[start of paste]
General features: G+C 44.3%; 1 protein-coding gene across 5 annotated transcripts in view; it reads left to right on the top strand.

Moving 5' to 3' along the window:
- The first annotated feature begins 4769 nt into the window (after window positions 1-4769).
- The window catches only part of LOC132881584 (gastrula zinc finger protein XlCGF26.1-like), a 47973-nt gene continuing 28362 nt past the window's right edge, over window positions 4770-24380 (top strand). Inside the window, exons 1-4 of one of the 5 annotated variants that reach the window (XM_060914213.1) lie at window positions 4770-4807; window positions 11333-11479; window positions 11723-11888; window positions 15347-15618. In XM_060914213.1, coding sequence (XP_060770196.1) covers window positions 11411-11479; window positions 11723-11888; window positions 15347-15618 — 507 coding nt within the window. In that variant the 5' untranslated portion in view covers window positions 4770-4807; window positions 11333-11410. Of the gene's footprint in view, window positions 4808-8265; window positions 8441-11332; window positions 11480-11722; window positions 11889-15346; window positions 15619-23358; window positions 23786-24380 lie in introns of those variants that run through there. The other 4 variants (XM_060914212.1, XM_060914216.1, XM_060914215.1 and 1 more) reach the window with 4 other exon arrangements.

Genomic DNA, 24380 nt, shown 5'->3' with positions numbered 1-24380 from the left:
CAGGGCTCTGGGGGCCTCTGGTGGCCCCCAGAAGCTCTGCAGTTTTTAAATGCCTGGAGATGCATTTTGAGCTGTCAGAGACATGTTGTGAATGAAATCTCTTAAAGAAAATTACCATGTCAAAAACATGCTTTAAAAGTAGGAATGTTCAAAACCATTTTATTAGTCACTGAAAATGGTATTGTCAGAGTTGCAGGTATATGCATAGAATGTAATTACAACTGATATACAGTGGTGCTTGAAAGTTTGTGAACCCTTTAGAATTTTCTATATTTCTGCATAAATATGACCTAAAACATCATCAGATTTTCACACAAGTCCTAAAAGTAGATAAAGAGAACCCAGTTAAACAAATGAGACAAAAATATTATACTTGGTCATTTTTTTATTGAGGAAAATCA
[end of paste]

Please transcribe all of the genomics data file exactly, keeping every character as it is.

General features: G+C 44.3%; 1 protein-coding gene across 5 annotated transcripts in view; it reads left to right on the top strand.

Moving 5' to 3' along the window:
- The first annotated feature begins 4769 nt into the window (after window positions 1-4769).
- The window catches only part of LOC132881584 (gastrula zinc finger protein XlCGF26.1-like), a 47973-nt gene continuing 28362 nt past the window's right edge, over window positions 4770-24380 (top strand). Inside the window, exons 1-4 of one of the 5 annotated variants that reach the window (XM_060914213.1) lie at window positions 4770-4807; window positions 11333-11479; window positions 11723-11888; window positions 15347-15618. In XM_060914213.1, coding sequence (XP_060770196.1) covers window positions 11411-11479; window positions 11723-11888; window positions 15347-15618 — 507 coding nt within the window. In that variant the 5' untranslated portion in view covers window positions 4770-4807; window positions 11333-11410. Of the gene's footprint in view, window positions 4808-8265; window positions 8441-11332; window positions 11480-11722; window positions 11889-15346; window positions 15619-23358; window positions 23786-24380 lie in introns of those variants that run through there. The other 4 variants (XM_060914212.1, XM_060914216.1, XM_060914215.1 and 1 more) reach the window with 4 other exon arrangements.

Genomic DNA, 24380 nt, shown 5'->3' with positions numbered 1-24380 from the left:
CAGGGCTCTGGGGGCCTCTGGTGGCCCCCAGAAGCTCTGCAGTTTTTAAATGCCTGGAGATGCATTTTGAGCTGTCAGAGACATGTTGTGAATGAAATCTCTTAAAGAAAATTACCATGTCAAAAACATGCTTTAAAAGTAGGAATGTTCAAAACCATTTTATTAGTCACTGAAAATGGTATTGTCAGAGTTGCAGGTATATGCATAGAATGTAATTACAACTGATATACAGTGGTGCTTGAAAGTTTGTGAACCCTTTAGAATTTTCTATATTTCTGCATAAATATGACCTAAAACATCATCAGATTTTCACACAAGTCCTAAAAGTAGATAAAGAGAACCCAGTTAAACAAATGAGACAAAAATATTATACTTGGTCATTTTTTTATTGAGGAAAATCA